The ancients Hawaiians lived in a world that was essentially tiny bits of lound sorrounded by a vast expanse ocean.
They used a phrase "he wai e ola" meaning "the waters of Life"...this metaphor expresses their understanding that life is not static.
It's dynamic, fluid. Like the ocean. Life is constantly changing, like a huge, overpowering and awesome force.
They understood that you really cannot hope to live for any time in the ocean. You can surf out there... swim out there...and survive for a brief period of time....but unless you've got a canoe, you cannot survive indefinitely in the ocean. It's just...too big...
That's how they felt about life. They understood that life was just too big...too variable...too unpredictable. That's why they say, when you're in PONO, you're in the canoe, because PONO is the safe and reassuring state of being connected to Spirit, and to your higher Self (your sense of personal power, greatness and gratitude).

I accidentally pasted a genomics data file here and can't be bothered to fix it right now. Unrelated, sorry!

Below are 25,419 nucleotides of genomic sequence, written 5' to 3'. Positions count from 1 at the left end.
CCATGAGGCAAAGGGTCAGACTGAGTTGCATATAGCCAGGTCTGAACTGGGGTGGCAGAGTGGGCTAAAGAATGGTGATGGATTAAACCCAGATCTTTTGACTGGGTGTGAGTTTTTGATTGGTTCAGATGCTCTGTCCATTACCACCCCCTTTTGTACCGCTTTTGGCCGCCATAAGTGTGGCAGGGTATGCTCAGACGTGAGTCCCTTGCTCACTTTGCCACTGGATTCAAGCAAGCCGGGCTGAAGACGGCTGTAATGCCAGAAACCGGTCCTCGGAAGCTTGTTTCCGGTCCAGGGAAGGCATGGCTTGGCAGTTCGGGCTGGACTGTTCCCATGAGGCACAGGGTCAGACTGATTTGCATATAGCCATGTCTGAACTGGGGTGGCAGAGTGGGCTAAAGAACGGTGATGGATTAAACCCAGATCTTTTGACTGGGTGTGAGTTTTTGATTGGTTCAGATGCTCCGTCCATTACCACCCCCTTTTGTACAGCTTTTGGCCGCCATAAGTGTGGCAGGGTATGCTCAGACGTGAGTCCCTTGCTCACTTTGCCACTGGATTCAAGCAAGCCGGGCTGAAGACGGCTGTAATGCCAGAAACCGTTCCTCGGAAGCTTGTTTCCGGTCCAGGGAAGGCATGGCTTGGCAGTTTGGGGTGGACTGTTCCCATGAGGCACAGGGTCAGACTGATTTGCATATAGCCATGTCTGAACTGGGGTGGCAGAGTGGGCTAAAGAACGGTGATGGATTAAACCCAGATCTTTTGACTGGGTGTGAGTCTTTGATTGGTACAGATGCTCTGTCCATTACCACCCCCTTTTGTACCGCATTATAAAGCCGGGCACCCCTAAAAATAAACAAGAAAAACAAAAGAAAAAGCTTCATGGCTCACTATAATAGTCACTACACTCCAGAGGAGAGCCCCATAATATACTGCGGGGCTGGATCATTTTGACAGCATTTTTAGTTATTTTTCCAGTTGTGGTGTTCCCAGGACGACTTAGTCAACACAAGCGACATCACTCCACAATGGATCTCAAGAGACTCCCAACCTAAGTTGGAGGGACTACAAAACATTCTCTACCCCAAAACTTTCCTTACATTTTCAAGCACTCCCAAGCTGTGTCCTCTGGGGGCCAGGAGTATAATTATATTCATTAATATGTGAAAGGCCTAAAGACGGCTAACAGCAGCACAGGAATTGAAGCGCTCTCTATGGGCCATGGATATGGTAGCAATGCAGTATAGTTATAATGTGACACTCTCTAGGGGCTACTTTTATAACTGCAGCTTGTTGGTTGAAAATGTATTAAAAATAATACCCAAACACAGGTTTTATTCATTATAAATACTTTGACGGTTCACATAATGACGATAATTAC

It doesn't describe life's situations, it describes your reactions to them.
Life's circumstances are like the waves...constantly in motion...they go up and down...in and out...they're calm or they're rough.
When we are in PONO we're reacting to life in a calm, connected manner. And we know also, when we're not.
Spirit gives you the starting point...the advice. But you have to work it, in order for it to work and for the actions you can take to become a life preserver. ALOHA.